German election: Relive how results night unfolded and SPD edged in front of CDU

In the running to replace Angela Merkel (L-R): Armin Laschet, Annalena Baerbock and Olaf Scholz
In the running to replace Angela Merkel (L-R): Armin Laschet, Annalena Baerbock and Olaf Scholz Copyright Markus Schreiber/Copyright 2021 The Associated Press. All rights reserved.
By Lauren ChadwickEuronews
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Germans voted for members of parliament in an tight election race that will determine who succeeds Angela Merkel.

Germany's centre-left Social Democrats, in an election race that was at times too-close-to-call, edged in front of Angela Merkel's centre-right Christian Democratic Union bloc, who had a disappointing night, preliminary results show.


Scroll through our coverage of election night below to see how events unfolded. 

Read also our latest German election updates and five takeaways from the pivotal vote.



  • The centre-left Social Democratic Party (SPD) is currently slightly ahead of the centre-right Christian Democratic Union (CDU), according to the most recent exit polls.
  • Angela Merkel's CDU/CSU bloc was nonetheless likely to lose more than 45 seats in the Bundestag.
  • The Greens are to significantly increase their representation in parliament, exit polls showed, while the far-right Alternative for Germany (AfD) and far-left Die Linke decreased their vote share.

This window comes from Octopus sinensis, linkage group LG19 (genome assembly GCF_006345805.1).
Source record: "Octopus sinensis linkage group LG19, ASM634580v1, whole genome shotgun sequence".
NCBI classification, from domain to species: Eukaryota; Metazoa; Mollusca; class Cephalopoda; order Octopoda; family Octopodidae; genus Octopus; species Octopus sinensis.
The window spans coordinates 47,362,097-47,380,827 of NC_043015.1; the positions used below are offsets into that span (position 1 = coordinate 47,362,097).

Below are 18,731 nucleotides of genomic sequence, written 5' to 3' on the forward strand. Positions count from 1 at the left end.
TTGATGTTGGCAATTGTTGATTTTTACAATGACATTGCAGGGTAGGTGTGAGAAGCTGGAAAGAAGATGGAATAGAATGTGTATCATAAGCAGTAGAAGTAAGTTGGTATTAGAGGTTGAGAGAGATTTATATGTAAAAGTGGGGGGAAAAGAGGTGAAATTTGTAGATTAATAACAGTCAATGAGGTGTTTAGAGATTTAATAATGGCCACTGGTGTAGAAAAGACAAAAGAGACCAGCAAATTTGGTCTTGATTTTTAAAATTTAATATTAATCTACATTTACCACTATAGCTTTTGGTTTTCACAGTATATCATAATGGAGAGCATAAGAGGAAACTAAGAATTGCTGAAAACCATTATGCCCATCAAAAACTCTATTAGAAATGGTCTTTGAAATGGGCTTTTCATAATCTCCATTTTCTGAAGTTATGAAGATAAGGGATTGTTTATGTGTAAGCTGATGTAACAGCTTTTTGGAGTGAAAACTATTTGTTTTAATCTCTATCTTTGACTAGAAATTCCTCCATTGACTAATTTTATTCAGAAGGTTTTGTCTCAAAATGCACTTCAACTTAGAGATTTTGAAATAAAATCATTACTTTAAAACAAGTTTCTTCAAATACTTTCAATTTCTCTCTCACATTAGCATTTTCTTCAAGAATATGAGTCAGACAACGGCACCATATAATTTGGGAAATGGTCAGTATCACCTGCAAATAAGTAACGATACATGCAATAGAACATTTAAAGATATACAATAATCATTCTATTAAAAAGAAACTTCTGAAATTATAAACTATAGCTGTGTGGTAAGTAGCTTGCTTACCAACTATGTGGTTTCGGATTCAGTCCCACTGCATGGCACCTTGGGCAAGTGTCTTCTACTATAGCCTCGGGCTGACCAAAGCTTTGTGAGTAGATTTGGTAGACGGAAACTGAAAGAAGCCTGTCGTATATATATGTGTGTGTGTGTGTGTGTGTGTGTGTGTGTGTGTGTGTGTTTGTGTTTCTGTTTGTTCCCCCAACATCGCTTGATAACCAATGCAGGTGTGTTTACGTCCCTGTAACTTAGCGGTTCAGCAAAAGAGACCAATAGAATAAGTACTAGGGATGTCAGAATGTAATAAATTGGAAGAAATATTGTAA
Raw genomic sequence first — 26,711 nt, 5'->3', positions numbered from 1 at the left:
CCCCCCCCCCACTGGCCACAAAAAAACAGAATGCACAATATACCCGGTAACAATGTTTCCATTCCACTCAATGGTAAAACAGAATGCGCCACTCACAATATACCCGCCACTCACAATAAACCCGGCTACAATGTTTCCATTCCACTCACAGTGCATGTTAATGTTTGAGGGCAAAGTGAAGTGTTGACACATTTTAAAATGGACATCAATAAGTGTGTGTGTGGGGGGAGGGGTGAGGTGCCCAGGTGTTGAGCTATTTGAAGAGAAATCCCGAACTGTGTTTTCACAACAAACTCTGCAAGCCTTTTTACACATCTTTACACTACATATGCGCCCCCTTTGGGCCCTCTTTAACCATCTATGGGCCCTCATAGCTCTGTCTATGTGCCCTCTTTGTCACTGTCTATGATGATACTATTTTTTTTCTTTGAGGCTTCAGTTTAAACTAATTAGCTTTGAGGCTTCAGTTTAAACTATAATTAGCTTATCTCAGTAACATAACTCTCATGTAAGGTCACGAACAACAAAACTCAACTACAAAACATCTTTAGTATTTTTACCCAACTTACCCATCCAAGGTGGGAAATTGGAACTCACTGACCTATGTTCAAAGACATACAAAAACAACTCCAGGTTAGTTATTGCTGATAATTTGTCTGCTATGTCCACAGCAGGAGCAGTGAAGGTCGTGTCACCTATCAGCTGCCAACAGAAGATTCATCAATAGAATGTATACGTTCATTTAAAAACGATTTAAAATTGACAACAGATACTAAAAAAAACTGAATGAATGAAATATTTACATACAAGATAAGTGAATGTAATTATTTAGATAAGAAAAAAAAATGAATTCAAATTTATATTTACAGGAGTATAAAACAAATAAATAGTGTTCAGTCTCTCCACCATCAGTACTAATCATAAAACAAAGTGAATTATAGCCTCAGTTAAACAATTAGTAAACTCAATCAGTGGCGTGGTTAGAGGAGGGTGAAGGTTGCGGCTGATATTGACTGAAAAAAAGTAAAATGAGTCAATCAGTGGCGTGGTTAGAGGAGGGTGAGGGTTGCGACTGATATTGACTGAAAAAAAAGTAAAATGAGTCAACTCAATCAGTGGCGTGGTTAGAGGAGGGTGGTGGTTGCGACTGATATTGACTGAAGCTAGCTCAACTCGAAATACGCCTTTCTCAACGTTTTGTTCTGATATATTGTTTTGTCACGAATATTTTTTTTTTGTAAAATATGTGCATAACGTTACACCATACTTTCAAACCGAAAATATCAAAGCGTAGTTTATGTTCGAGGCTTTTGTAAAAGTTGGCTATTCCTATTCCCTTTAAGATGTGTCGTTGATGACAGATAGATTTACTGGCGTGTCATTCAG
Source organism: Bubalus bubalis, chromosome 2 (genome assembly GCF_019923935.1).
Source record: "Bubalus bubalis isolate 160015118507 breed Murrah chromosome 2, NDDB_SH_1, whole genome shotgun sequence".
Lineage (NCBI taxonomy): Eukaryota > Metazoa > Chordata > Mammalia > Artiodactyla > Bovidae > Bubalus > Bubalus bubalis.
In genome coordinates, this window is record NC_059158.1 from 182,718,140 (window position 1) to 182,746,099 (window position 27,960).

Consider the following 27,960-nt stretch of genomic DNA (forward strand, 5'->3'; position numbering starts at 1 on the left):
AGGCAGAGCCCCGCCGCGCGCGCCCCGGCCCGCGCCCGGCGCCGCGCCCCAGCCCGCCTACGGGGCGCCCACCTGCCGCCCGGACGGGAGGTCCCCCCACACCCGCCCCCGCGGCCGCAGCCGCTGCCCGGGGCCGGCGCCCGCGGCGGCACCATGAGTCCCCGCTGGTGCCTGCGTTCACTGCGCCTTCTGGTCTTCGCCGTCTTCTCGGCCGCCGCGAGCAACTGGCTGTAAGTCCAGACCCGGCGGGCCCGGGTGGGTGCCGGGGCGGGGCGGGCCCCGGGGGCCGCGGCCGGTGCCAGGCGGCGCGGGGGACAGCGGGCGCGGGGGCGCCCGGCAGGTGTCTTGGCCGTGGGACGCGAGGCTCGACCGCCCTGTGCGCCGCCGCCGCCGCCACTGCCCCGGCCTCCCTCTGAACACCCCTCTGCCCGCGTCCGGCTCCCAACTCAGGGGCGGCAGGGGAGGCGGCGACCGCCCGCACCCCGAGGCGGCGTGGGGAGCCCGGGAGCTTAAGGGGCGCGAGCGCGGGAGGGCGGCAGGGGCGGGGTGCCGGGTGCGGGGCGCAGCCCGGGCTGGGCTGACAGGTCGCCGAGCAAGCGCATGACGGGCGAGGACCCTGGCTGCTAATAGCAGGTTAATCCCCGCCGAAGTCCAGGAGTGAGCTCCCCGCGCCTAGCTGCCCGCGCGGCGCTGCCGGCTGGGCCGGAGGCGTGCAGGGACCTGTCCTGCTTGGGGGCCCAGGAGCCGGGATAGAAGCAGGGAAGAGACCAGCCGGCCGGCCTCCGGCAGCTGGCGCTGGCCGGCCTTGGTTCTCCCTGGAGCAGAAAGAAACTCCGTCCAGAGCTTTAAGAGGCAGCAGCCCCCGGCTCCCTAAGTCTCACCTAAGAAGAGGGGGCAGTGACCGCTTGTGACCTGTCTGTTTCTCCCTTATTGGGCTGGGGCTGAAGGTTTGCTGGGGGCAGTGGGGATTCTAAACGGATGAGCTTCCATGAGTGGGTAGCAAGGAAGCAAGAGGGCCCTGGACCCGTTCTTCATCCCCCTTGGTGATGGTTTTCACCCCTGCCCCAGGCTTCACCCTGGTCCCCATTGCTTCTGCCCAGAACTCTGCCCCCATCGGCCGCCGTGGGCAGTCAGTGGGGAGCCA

• Chancellor candidates Armin Laschet (CDU) and Olaf Scholz (SPD) both said their party wished to form a coalition.
  • "We had hoped for more, but it's still a good election result," Greens MEP Rasmus Andresen told Euronews  
We're signing off for now but will be back early tomorrow morning to fill you in on the latest.

Germany's two main parties remain in a tight race, while the AfD and Die Linke are set to lose seats.

Germany's nail-biting election remains too close to call, although the party that wins won't necessarily be in the governing coalition.

Here are five takeaways from the exciting election.

Olaf Scholz, Finance Minister and SPD candidate for Chancellor waves to his supporters after German parliament election at the Social Democratic Party, SPD, headquarters in Berlin, Sunday, Sept. 26, 2021. (AP Photo/Michael Sohn)

'We had hoped for more', Greens MEP Rasmus Andresen tells Euronews

"We had hoped for more, but it's still a good election result," Greens MEP Rasmus Andresen told Euronews from an election event in Kiel, Germany.

The Greens are estimated to greatly increase their score from the 2017 elections, with exit polls showing them winning about 14% of the vote, but recent polls had the Greens 1-2 points higher. Earlier in the year, the party was polling at a high 26%.

Three parties will likely be necessary in order to build a coalition for the first time, the exit polls show, meaning the Greens will not be able to be in a coalition with only the Social Democrats.

"It's clear that we will just enter in the coalition with if a new government would be a climate government. This is what we campaigned for and what our voters are expecting. So this is the most important issue to come up with a climate agreement, a green deal for Germany, let's call it like this, to ensure that the Paris goals," Andresen said.